A Woman With Vulvar Cancer Has a Terminal Prognosis. Now She is Spreading Awareness

According to a story from Gloucestershire Live, Emma Robinson, who is only 46 years old, was just told by her doctors that she has terminal cancer. She had vulvar cancer, a very rare form of cancer. Because of stigma, many patients find it so embarrassing to discuss that they try to ignore it until it is too late. Emma wants to encourage women who suspect that they have the disease to not be afraid to speak out, even if the subject makes them uncomfortable, as prompt treatment could make the difference in survival.

About Vulvar Cancer

Vulvar cancer appears on the vulva, which is the exterior portion of the female genitalia. This is a very rare form of cancer. The exact cause of vulvar cancer remains unknown, but some potential risk factors have been identified. These factors include HIV, smoking, exposure to human papillomavirus, old age, a history of precancerous conditions affecting the area, or a history of skin conditions involving the vulva. Symptoms of vulvar cancer include pain in the pelvic region during sex or urination, burning, itching or bleeding, sores or lumps on the vulva, changes in skin coloration of the vulva, and changes in skin texture that resemble a rash or warts. Treatment primarily involves surgery, with chemo and radiation reserved for metastatic cases. To learn more about vulvar cancer, click here.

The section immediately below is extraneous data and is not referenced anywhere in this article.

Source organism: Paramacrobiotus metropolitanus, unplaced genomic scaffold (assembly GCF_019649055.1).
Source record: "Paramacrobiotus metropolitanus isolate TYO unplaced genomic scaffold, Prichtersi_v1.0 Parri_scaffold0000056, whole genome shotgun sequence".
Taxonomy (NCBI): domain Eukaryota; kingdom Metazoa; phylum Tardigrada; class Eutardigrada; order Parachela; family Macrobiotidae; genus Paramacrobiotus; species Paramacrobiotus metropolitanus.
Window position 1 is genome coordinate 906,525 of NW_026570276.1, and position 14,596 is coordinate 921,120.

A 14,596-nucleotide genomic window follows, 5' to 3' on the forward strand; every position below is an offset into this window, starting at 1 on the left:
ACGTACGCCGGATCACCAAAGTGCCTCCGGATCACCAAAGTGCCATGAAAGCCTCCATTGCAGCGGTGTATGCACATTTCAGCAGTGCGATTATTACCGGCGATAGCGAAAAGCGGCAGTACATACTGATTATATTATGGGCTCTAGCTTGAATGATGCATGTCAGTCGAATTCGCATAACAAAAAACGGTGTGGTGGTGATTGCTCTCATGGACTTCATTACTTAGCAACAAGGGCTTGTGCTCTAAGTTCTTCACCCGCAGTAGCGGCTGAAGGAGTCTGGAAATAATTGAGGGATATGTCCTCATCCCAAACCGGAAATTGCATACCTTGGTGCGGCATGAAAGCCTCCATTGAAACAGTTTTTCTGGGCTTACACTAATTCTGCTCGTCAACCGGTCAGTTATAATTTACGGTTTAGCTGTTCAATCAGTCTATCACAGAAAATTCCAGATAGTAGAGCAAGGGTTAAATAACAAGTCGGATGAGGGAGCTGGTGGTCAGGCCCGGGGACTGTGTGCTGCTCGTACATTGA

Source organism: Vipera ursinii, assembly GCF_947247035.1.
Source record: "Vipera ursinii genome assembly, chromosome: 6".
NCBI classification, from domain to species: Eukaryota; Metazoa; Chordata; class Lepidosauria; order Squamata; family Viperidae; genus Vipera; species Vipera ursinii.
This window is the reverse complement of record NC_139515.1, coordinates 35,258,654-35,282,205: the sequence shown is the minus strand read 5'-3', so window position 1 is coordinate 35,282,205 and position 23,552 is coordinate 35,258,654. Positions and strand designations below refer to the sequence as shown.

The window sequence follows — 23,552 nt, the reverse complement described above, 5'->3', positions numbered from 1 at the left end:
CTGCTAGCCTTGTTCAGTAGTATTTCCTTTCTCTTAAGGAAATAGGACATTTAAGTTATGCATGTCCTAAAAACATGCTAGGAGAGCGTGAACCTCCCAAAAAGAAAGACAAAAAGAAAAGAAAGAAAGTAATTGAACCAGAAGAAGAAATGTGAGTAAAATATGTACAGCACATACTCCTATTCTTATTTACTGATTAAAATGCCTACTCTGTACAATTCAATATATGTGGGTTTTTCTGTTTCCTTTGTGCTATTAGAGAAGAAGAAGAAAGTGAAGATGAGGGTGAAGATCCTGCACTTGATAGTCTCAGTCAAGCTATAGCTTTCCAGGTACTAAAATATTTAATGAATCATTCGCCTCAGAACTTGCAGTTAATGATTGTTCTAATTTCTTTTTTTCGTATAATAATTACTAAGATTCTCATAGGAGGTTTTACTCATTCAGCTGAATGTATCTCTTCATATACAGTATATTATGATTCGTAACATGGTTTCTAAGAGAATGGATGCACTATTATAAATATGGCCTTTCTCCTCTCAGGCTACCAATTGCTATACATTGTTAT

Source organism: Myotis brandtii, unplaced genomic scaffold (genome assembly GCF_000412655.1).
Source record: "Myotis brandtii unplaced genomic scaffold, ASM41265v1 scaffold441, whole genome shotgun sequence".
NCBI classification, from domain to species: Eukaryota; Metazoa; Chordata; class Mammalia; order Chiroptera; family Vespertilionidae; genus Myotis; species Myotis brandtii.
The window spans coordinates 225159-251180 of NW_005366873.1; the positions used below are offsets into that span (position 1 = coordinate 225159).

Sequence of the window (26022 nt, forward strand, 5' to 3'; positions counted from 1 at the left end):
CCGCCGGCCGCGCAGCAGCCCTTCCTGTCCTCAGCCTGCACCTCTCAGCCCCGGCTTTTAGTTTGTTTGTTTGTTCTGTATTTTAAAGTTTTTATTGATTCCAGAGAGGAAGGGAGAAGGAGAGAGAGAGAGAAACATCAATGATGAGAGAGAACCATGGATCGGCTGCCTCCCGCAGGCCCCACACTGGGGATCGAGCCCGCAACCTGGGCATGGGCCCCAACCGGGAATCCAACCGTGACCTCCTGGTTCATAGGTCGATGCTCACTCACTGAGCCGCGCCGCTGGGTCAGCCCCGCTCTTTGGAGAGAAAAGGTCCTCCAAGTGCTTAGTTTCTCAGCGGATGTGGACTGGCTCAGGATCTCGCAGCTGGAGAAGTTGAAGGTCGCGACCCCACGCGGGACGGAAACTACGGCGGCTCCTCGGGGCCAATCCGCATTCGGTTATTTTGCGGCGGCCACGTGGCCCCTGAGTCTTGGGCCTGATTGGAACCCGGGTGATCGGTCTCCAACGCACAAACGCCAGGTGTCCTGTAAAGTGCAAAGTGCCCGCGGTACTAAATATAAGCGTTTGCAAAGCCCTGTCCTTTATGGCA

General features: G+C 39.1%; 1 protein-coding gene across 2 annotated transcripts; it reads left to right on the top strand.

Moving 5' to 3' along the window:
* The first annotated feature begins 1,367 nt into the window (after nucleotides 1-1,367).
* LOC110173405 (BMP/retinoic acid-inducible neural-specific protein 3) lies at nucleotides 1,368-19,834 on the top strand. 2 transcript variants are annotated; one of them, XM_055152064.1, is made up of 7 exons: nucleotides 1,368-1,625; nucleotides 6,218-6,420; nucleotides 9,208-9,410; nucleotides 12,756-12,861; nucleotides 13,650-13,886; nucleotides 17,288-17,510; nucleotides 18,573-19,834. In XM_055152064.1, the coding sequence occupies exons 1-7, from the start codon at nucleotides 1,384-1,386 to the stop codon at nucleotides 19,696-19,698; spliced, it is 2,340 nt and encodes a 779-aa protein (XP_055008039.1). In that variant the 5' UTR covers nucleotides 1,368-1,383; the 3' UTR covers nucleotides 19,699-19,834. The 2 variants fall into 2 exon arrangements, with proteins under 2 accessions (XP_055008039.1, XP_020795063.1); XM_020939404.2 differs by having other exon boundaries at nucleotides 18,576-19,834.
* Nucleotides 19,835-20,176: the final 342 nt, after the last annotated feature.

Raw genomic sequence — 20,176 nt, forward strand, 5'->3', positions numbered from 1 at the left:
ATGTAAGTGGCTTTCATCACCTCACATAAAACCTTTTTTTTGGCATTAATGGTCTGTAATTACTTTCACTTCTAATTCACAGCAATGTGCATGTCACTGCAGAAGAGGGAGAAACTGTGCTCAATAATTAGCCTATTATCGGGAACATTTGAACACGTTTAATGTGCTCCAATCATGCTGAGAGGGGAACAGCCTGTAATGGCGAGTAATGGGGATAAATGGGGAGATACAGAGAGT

Emma’s Story

Emma has made great efforts to live a healthy and active lifestyle in recent years, but she says that for much of her life she was prone to vulvar itching and discomfort. She was treated for fungal infections and generally tried not to worry about it, but a decade ago she was diagnosed with a precancerous condition called lichen sclerosus. Despite receiving treatment, her symptoms did not resolve.

This past December, she received her cancer diagnosis. Since then, doctors have pulled every treatment in the book for vulvar cancer in an attempt to save her. The cancer had spread to her lymph nodes, and doctors began intense treatment, including surgery to remove tumors, chemotherapy, and radiation. Unfortunately, the treatment was in vain.

Now, Emma is spending her last remaining months with her loving children. She is still doing some palliative chemo to buy her a little more time, but she accepts that her time is limited. At the end of the day, she just wants other women to be aware of their bodies and to not be afraid to discuss health issues that involve the vulva.

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